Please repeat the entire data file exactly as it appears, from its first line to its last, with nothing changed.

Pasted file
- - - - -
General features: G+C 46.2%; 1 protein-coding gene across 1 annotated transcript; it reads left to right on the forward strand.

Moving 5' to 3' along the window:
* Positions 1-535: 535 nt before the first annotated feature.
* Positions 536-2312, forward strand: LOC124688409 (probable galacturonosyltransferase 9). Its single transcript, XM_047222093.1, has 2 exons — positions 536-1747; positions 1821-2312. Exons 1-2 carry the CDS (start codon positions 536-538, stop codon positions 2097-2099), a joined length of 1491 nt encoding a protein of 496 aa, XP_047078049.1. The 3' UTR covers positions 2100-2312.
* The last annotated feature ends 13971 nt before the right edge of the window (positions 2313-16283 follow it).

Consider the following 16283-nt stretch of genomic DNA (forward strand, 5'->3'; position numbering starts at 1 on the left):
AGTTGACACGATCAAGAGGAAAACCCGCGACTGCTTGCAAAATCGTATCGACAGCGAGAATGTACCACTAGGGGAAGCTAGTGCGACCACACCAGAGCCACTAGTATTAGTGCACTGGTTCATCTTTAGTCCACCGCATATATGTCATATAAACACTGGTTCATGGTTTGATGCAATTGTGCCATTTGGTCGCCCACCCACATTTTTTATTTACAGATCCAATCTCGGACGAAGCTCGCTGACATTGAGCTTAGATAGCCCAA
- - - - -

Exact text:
General features: G+C 46.2%; 1 protein-coding gene across 1 annotated transcript; it reads left to right on the forward strand.

Moving 5' to 3' along the window:
* Positions 1-535: 535 nt before the first annotated feature.
* Positions 536-2312, forward strand: LOC124688409 (probable galacturonosyltransferase 9). Its single transcript, XM_047222093.1, has 2 exons — positions 536-1747; positions 1821-2312. Exons 1-2 carry the CDS (start codon positions 536-538, stop codon positions 2097-2099), a joined length of 1491 nt encoding a protein of 496 aa, XP_047078049.1. The 3' UTR covers positions 2100-2312.
* The last annotated feature ends 13971 nt before the right edge of the window (positions 2313-16283 follow it).

Consider the following 16283-nt stretch of genomic DNA (forward strand, 5'->3'; position numbering starts at 1 on the left):
AGTTGACACGATCAAGAGGAAAACCCGCGACTGCTTGCAAAATCGTATCGACAGCGAGAATGTACCACTAGGGGAAGCTAGTGCGACCACACCAGAGCCACTAGTATTAGTGCACTGGTTCATCTTTAGTCCACCGCATATATGTCATATAAACACTGGTTCATGGTTTGATGCAATTGTGCCATTTGGTCGCCCACCCACATTTTTTATTTACAGATCCAATCTCGGACGAAGCTCGCTGACATTGAGCTTAGATAGCCCAA